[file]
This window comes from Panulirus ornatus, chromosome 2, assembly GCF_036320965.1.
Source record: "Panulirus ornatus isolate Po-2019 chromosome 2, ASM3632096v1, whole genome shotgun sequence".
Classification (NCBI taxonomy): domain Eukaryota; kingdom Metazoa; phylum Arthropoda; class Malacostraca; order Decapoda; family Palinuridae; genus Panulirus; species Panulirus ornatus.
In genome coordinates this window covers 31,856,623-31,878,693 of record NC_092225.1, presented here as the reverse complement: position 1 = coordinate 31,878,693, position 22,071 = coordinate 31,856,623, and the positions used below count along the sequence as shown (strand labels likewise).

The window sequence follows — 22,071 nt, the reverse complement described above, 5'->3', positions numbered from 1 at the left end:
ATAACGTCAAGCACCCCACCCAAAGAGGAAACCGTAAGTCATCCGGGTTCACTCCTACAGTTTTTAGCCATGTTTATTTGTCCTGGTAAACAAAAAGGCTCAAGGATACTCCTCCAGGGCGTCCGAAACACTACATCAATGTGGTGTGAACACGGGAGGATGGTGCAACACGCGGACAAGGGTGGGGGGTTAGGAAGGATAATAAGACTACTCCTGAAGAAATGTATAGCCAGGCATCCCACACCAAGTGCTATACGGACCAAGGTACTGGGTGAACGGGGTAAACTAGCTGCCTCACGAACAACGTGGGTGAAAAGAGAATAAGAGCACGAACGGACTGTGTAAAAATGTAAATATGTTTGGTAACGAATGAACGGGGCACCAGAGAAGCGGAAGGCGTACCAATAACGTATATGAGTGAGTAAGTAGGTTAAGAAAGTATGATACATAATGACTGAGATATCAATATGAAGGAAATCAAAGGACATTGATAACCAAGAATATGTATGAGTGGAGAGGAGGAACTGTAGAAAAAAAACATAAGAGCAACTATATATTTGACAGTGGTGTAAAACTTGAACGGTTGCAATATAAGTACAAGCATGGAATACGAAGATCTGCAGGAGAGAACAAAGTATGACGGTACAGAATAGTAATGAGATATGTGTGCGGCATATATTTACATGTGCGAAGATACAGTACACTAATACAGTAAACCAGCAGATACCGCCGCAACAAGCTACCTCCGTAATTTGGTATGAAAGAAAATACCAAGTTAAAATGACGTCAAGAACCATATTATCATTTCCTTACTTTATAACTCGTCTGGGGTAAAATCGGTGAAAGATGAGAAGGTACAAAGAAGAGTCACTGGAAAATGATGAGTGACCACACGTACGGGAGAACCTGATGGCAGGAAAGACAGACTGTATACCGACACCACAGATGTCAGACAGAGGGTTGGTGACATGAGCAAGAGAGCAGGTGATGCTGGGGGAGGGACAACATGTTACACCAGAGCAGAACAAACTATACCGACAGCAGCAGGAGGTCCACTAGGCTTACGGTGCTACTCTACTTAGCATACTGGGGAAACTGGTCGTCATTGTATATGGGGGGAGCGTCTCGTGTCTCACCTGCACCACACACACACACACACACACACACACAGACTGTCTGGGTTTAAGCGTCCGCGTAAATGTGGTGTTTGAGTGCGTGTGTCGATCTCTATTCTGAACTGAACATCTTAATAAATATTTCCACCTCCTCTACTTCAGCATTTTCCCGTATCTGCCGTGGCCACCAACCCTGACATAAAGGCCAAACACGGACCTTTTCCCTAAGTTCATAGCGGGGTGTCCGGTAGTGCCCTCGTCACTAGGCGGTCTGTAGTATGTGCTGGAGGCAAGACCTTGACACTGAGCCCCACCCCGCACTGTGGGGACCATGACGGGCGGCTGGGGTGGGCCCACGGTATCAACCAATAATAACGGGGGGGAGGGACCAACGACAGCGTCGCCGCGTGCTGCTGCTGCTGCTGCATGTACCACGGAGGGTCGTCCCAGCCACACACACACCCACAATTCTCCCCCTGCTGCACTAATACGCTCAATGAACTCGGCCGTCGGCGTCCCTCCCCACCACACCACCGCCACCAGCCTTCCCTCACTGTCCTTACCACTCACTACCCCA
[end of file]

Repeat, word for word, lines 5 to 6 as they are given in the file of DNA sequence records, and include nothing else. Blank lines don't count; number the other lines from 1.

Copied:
The window sequence follows — 22,071 nt, the reverse complement described above, 5'->3', positions numbered from 1 at the left end:
ATAACGTCAAGCACCCCACCCAAAGAGGAAACCGTAAGTCATCCGGGTTCACTCCTACAGTTTTTAGCCATGTTTATTTGTCCTGGTAAACAAAAAGGCTCAAGGATACTCCTCCAGGGCGTCCGAAACACTACATCAATGTGGTGTGAACACGGGAGGATGGTGCAACACGCGGACAAGGGTGGGGGGTTAGGAAGGATAATAAGACTACTCCTGAAGAAATGTATAGCCAGGCATCCCACACCAAGTGCTATACGGACCAAGGTACTGGGTGAACGGGGTAAACTAGCTGCCTCACGAACAACGTGGGTGAAAAGAGAATAAGAGCACGAACGGACTGTGTAAAAATGTAAATATGTTTGGTAACGAATGAACGGGGCACCAGAGAAGCGGAAGGCGTACCAATAACGTATATGAGTGAGTAAGTAGGTTAAGAAAGTATGATACATAATGACTGAGATATCAATATGAAGGAAATCAAAGGACATTGATAACCAAGAATATGTATGAGTGGAGAGGAGGAACTGTAGAAAAAAAACATAAGAGCAACTATATATTTGACAGTGGTGTAAAACTTGAACGGTTGCAATATAAGTACAAGCATGGAATACGAAGATCTGCAGGAGAGAACAAAGTATGACGGTACAGAATAGTAATGAGATATGTGTGCGGCATATATTTACATGTGCGAAGATACAGTACACTAATACAGTAAACCAGCAGATACCGCCGCAACAAGCTACCTCCGTAATTTGGTATGAAAGAAAATACCAAGTTAAAATGACGTCAAGAACCATATTATCATTTCCTTACTTTATAACTCGTCTGGGGTAAAATCGGTGAAAGATGAGAAGGTACAAAGAAGAGTCACTGGAAAATGATGAGTGACCACACGTACGGGAGAACCTGATGGCAGGAAAGACAGACTGTATACCGACACCACAGATGTCAGACAGAGGGTTGGTGACATGAGCAAGAGAGCAGGTGATGCTGGGGGAGGGACAACATGTTACACCAGAGCAGAACAAACTATACCGACAGCAGCAGGAGGTCCACTAGGCTTACGGTGCTACTCTACTTAGCATACTGGGGAAACTGGTCGTCATTGTATATGGGGGGAGCGTCTCGTGTCTCACCTGCACCACACACACACACACACACACACACACAGACTGTCTGGGTTTAAGCGTCCGCGTAAATGTGGTGTTTGAGTGCGTGTGTCGATCTCTATTCTGAACTGAACATCTTAATAAATATTTCCACCTCCTCTACTTCAGCATTTTCCCGTATCTGCCGTGGCCACCAACCCTGACATAAAGGCCAAACACGGACCTTTTCCCTAAGTTCATAGCGGGGTGTCCGGTAGTGCCCTCGTCACTAGGCGGTCTGTAGTATGTGCTGGAGGCAAGACCTTGACACTGAGCCCCACCCCGCACTGTGGGGACCATGACGGGCGGCTGGGGTGGGCCCACGGTATCAACCAATAATAACGGGGGGGAGGGACCAACGACAGCGTCGCCGCGTGCTGCTGCTGCTGCTGCATGTACCACGGAGGGTCGTCCCAGCCACACACACACCCACAATTCTCCCCCTGCTGCACTAATACGCTCAATGAACTCGGCCGTCGGCGTCCCTCCCCACCACACCACCGCCACCAGCCTTCCCTCACTGTCCTTACCACTCACTACCCCA